Current Situation 1: Jeff Dunbar and Kevin Pullen of PPMS are discussing ways to effectively perform the requirements definition process. Kevin tells the group (Reid Lewis, Mark Lewis, and Diana Brooks) that in his experience, the best way to do this is to convene all the key stakeholders in a room and perform a joint requirements planning session. After Kevin explains the nature of a joint requirements planning session, he informs them that sessions of this type can typically last one to three days but have proven to drastically reduce the time required to elicit and define requirements over using traditional methods. Mark Lewis balks at this suggestion, saying there is no way that they can effectively run the business for three days without the key members of the company. Mark says, “For Pete’s sake! We are in the amusement services business, not the systems development business. We have been doing business for 35 years without IT, and we can do 35 more if we have to!”
Discussion: Research the benefits of joint requirements planning sessions (also called joint application design sessions) and then respond to Mark’s comment. How do you convince him it is more cost- and time-effective to do a joint requirements planning session? Is there a way to compromise with Mark in order to minimize the time that the employees would be away from their day-to-day jobs? Also explain to Mark and the others about the importance of getting the requirements as complete and accurate as possible at the beginning of the project as opposed to discovering them later in the process.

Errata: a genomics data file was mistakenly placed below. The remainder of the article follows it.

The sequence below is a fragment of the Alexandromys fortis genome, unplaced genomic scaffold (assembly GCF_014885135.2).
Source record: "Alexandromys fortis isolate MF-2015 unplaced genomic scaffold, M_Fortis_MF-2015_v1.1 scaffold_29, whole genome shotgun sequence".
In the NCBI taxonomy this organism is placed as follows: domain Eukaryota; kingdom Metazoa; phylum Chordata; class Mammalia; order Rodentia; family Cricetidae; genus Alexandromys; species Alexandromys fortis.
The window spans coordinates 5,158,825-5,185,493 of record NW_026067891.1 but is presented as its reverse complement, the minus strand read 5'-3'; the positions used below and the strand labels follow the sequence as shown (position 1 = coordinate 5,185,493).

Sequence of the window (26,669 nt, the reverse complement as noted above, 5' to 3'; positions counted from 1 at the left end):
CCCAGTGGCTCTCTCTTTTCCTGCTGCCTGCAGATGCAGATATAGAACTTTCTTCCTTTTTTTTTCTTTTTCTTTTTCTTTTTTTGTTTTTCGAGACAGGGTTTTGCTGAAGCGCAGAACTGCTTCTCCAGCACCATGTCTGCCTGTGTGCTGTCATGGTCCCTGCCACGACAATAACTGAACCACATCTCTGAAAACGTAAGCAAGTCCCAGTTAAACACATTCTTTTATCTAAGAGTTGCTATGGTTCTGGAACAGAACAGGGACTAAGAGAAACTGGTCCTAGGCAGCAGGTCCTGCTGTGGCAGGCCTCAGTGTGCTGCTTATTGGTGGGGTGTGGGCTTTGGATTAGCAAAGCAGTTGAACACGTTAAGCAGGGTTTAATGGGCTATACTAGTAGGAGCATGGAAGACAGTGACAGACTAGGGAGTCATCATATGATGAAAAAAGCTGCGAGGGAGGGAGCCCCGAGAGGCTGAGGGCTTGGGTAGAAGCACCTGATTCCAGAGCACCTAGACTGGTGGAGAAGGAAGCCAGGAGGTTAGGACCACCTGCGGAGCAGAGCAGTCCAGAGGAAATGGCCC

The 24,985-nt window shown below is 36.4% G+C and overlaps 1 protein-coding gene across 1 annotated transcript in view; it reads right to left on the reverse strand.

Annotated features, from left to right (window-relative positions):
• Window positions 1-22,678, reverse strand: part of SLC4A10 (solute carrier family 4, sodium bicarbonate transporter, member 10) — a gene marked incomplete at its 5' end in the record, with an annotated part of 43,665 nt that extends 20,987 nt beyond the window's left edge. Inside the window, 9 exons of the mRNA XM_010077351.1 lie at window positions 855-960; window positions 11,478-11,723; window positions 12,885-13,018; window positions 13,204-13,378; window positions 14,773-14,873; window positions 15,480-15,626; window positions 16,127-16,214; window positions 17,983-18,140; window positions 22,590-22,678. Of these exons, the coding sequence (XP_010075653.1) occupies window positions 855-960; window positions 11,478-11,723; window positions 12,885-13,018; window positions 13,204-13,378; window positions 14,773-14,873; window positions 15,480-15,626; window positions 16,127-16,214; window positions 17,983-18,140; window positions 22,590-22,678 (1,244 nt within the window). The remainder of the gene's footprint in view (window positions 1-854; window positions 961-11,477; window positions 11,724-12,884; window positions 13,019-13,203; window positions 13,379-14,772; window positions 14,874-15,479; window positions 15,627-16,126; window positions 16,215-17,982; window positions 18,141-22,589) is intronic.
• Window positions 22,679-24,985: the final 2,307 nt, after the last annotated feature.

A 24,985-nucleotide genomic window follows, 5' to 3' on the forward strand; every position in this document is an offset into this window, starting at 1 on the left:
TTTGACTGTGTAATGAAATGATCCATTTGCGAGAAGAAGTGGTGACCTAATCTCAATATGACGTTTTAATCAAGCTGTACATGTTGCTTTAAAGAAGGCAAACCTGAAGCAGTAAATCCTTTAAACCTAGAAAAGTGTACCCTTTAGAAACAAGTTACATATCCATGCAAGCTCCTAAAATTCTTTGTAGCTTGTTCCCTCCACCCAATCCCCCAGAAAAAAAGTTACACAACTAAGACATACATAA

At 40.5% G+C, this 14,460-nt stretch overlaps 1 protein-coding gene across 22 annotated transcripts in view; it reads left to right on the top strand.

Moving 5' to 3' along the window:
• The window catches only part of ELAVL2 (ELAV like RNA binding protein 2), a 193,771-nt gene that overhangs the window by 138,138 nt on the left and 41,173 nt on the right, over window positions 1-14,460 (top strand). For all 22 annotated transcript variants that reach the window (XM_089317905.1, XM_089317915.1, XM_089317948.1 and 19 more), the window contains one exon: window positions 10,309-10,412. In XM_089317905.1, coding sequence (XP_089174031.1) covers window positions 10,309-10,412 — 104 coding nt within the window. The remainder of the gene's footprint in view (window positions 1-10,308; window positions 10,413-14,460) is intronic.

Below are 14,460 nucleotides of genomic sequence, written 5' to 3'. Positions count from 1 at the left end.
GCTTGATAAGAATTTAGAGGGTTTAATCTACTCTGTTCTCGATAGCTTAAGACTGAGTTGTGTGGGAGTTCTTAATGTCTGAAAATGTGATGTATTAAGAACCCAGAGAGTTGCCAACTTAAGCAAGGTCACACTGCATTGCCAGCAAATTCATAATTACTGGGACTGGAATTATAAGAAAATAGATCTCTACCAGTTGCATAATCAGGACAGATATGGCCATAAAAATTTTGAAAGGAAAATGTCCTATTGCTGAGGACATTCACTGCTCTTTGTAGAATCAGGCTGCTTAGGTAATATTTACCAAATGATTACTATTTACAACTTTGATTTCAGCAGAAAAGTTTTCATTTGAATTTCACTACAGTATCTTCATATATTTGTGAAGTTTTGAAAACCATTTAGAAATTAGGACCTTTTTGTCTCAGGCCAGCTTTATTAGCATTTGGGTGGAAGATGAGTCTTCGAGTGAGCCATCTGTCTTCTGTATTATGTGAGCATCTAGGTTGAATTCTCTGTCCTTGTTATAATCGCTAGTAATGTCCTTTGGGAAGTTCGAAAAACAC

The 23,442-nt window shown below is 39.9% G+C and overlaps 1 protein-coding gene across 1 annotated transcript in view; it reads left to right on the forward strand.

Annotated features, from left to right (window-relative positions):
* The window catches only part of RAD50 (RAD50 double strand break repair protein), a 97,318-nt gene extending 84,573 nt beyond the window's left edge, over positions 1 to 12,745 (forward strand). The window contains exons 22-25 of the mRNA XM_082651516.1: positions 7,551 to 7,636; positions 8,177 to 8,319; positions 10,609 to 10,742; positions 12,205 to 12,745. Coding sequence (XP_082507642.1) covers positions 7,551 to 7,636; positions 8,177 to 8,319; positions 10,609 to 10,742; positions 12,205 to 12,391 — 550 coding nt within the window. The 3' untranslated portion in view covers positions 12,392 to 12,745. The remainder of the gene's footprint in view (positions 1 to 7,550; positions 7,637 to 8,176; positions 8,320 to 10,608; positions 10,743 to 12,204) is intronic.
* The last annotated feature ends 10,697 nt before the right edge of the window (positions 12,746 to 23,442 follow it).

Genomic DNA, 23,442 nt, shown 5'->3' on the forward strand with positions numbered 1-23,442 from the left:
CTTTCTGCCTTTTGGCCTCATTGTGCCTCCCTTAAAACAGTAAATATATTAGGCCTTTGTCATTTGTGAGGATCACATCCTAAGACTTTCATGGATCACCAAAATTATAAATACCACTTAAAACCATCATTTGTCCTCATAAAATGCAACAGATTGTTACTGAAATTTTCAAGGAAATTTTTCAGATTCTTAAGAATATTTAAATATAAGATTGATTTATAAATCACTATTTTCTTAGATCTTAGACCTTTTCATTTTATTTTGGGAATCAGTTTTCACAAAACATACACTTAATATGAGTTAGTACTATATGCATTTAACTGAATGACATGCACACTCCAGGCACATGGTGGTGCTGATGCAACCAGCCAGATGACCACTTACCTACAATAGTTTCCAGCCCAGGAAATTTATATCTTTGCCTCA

Current Situation 2: Jeff and Kevin have finally convinced Mark Lewis that a joint requirements planning session is the best course of action, and now they are planning the event. Jeff asks Diana Brooks if she would contact the local hotel and reserve their conference room for up to three days. In addition, he wants her to ask what the hotel will charge to cater drinks and refreshments for the meeting. Reid Lewis overheard the conversation and asked Jeff why this was necessary. He told Jeff that he would rather hold the meetings here in the office to save cost and that he also wanted himself and his employees to be available if any customers called with questions or if any other business matters arose that required their immediate attention.
Discussion: How should Jeff respond to Reid? Based on your research of joint requirements planning sessions, is it a good idea to hold the meetings at a location where there could be frequent interruptions? What rules or guidelines would you enforce on Reid and his employees during these three days of meetings? Include in your discussion a set of best practices for conducting joint requirements planning sessions.